How Much Oil Do We Import?
As events in Iraq continue to unfold, we have been getting quite a few queries on just how much oil the US imports from Iraq. In my previous post – The Top 10 Oil Producers in 2013 — I showed that even though the US is a major oil producer, we are an even greater oil consumer. So we import millions of barrels a day of oil from over 40 countries — one of which is in fact Iraq.
The Energy Information Administration (EIA) tracks US oil imports and finished product exports, and I have tabulated our Top 10 sources of crude oil imports from 2013. Overall, the US imported 7.7 million barrels per day ( BPD) of crude oil in 2013, a 2 million BPD decline since 2008. We imported another 2.1 million BPD of finished products like diesel, gasoline, and jet fuel, but we also exported 3.6 million BPD of petroleum and petroleum products (mostly as finished products).
Where Does Our Imported Oil Come From?
Of the 7.7 million BPD of crude oil imports, 3.5 million BPD (45 percent of the total) came from OPEC countries. Saudi Arabia was our largest OPEC supplier at 1.3 million BPD (17 percent of the crude import total). But our biggest supplier of crude continues to be Canada. The 2.6 million BPD of crude we got from Canada in 2013 represents a 66 percent increase in the past 10 years and made up a third of US crude oil imports in 2013.
Top 10 Sources of US Crude Oil Imports in 2013 (million barrels per day).
While Canada has become a much more important source of US crude oil, imports from Saudi Arabia, Mexico, Venezuela, Iraq, Nigeria, and Angola have all seen double-digit declines over the past decade. These import declines are a result of a nearly 2 million BPD drop in our import demand, plus Canada’s increasing share of our business.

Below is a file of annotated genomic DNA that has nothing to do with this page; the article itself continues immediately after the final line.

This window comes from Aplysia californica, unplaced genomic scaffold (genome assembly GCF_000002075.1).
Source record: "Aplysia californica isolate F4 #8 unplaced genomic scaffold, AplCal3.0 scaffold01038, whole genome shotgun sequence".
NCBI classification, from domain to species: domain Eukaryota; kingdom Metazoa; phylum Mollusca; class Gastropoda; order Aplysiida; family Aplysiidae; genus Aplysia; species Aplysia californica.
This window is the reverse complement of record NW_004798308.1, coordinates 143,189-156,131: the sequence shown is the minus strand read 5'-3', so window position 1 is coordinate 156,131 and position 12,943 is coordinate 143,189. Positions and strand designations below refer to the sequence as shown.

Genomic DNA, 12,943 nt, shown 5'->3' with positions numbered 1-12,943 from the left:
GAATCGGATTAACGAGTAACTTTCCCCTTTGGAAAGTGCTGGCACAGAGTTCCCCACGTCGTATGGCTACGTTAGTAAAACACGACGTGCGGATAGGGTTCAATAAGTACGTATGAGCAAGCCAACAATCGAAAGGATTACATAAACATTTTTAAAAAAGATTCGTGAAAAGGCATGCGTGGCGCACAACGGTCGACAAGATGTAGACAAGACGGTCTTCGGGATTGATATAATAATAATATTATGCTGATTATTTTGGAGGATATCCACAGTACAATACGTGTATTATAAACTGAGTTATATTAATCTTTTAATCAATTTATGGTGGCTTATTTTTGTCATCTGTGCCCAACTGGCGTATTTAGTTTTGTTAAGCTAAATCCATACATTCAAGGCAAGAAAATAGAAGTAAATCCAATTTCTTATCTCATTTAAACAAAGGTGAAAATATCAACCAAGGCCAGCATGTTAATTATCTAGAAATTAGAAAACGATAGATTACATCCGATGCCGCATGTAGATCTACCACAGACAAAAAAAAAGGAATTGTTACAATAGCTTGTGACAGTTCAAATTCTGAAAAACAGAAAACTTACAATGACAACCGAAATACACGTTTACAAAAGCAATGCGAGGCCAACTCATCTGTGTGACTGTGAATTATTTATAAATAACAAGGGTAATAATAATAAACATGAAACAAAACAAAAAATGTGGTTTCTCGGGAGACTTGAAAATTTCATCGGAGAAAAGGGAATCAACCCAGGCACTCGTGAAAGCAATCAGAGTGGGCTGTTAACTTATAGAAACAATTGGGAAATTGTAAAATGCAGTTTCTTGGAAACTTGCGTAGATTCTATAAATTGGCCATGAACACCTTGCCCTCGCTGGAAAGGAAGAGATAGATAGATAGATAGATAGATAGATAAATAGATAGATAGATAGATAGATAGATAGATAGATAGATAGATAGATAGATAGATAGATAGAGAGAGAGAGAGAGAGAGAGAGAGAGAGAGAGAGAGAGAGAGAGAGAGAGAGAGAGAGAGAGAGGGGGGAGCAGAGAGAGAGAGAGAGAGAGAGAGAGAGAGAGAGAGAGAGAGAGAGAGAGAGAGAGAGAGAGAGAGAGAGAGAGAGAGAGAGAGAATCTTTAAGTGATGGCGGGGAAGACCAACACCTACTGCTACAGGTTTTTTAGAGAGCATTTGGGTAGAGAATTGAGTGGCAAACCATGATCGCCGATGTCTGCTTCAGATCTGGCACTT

Why Do Events in Iraq Affect US Oil Prices?
The question often arises, given Iraq’s relatively small contribution to the US oil supply picture, why events there should impact prices here. As I explained last week in The Oil Markets as a Thanksgiving Turkey, Iraq’s oil production has risen 8 years in a row, and makes up 3.7 percent of the world’s oil supply. We imported 340,000 BPD of oil from Iraq in 2013, less than half of the all-time high of 795,000 BPD we imported from Iraq in 2001.
But over the past eight years, while Iraqi oil production was increasing by 1.3 million BPD, global oil consumption has increased by 6.9 million BPD. The increases in production in Iraq, along with the even greater production gains in the US, have struggled to keep up with rising demand. This has meant little spare capacity in the system, and with a globally traded commodity like crude oil, potential disruptions in supply make traders nervous and they bid prices higher.
Thus, even if we imported no oil at all from Iraq, oil that might be removed from the global supply tends to have a disproportionate impact on the price with supply and demand in such tight balance. There is no better illustration of this than Canada, a net exporter of crude oil. They are seeing gasoline prices hit record highs, showing that one doesn’t have to be a net importer of oil to feel the pain of higher oil prices.